METHODS: The GLOW registry follows a cohort of more than 40,000 women aged > /= 55 from 615 primary care practices in 10 countries. Self-administered surveys (baseline, 12, 24, and 36 months) collected data on patient characteristics, perception of fracture risk, and AOM use. FRAX scores were calculated from the baseline surveys and women classified as high risk if their FRAX 10-year probability of major fracture was > /= 20%.
RESULTS: A total of 5774 women were classified as at high risk and had complete data over 3 years. At baseline, 2271 (39%) reported receiving AOM, 739 (13%) reported prior but not current use, and 2764 (48%) said they had never used AOM. Over 3 years, 85% of baseline non-users continued as non-users and 15% initiated AOM; among baseline users, 49% continued the same medication class, 29% stopped AOM, and 12% switched. Women who stopped AOM were less likely to self-report osteoporosis (HR 0.56, 95% CI 0.42-0.75) than women who continued AOM. Compared with non-users who did not begin treatment, women initiating AOM were more likely to report a diagnosis of osteoporosis (HR 11.3, 95% CI 8.2-15.5) or osteopenia (HR 4.1, 95% CI 2.9-5.7) and be very concerned about osteoporosis (HR 1.9, 95% CI 1.3-2.8).
CONCLUSIONS: Less than 40% of women at high risk of fracture reported taking AOM. Women who stopped AOM were less likely to believe they have osteoporosis. Women who initiated treatment appeared motivated primarily by a diagnosis of osteoporosis or osteopenia and concern about the condition.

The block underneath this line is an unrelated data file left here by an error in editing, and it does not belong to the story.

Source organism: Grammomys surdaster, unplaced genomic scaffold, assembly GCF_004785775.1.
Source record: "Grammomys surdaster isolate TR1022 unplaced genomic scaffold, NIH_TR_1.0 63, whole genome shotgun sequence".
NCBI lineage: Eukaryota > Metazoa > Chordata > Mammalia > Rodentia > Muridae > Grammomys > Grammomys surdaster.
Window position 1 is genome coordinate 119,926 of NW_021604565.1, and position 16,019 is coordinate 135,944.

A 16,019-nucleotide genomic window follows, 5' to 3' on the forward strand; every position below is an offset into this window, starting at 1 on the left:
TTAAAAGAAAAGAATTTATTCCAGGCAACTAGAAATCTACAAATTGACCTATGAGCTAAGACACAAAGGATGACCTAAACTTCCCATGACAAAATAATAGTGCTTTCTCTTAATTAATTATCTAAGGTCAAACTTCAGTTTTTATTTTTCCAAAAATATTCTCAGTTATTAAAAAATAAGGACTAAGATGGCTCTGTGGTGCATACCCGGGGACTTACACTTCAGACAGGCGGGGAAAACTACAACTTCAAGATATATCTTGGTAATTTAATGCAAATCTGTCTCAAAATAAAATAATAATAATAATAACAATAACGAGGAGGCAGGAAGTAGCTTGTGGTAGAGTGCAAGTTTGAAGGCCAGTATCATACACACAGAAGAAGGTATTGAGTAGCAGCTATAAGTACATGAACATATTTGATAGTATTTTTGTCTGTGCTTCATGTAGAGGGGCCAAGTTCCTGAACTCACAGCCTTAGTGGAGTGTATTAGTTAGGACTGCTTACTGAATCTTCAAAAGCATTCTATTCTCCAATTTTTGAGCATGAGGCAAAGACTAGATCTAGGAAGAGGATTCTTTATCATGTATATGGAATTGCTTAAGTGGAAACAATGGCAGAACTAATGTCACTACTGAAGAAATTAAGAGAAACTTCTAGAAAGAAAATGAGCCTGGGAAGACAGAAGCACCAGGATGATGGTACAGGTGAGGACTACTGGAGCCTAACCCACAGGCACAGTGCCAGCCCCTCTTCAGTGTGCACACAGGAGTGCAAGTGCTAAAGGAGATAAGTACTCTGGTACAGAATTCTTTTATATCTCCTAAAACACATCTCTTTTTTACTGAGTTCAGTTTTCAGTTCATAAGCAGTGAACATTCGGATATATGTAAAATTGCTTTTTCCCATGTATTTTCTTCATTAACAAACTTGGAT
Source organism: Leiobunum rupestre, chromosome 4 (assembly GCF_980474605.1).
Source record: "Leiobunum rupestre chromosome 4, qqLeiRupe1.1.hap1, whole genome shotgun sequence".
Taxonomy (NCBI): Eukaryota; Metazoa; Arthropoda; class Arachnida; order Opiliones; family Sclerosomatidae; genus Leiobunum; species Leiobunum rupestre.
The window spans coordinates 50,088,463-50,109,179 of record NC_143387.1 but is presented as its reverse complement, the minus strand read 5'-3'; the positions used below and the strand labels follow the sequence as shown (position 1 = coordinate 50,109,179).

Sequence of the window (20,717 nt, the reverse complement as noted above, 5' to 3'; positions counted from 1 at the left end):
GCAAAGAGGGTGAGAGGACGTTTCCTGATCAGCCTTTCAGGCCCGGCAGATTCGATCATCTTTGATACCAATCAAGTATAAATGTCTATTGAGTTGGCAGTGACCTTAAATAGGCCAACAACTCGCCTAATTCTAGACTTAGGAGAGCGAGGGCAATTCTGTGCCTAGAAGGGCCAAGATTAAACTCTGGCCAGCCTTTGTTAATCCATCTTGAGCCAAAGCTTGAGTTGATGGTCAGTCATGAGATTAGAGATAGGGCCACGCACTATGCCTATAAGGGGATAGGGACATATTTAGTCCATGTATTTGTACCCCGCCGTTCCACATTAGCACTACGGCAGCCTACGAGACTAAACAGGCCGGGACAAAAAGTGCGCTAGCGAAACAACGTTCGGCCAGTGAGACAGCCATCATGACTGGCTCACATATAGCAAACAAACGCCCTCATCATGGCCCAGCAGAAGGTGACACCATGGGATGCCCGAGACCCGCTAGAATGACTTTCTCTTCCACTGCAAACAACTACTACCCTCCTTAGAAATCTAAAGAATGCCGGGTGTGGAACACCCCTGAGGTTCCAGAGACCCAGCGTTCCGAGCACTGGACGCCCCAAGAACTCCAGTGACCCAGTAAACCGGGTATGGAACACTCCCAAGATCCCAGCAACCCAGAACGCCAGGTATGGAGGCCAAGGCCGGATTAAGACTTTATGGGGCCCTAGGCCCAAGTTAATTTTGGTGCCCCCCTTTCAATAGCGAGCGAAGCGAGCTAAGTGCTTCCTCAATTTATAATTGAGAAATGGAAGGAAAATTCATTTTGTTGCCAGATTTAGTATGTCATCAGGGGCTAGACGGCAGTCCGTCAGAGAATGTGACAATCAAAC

Structure based identification and characterization of flavonoids that disrupt human papillomavirus-16 E6 function
Expression and function of the human papillomavirus (HPV) early protein 6 (E6) is necessary for viral replication and oncogenesis in cervical cancers. HPV E6 targets the tumor suppressor protein p53 for degradation. To achieve this, "high-risk" HPV E6 proteins bind to and modify the target specificity of the ubiquitin ligase E6AP (E6 associated protein). This E6-dependent loss of p53 enables the virus to bypass host cell defenses and facilitates virally induced activation of the cell cycle progression during viral replication. Disruption of the interaction between E6 and E6AP and stabilization of p53 should decrease viability and proliferation of HPV positive cells. A new in vitro high-throughput binding assay was developed to assay binding between HPV-16 E6 and E6AP and to identify compounds that inhibit this interaction. The compound luteolin emerged from the screen and a library of novel flavones based on its structure was synthesized and characterized using this in vitro binding assay. The compounds identified in this study disrupt the E6/E6AP interaction, increase the levels of p53 and p21(Cip1/Waf1), and decrease proliferation of HPV positive cell lines. The new class of flavonoid E6 inhibitors displays a high degree of specificity for HPV positive cells. Docking analyses suggest that these compounds bind in a hydrophobic pocket at the interface between E6 and E6AP and mimic the leucines in the conserved alpha-helical motif of E6AP. The activity and specificity of these compounds represent a promising new lead for development as an antiviral therapy in the treatment of HPV infection and cervical cancer.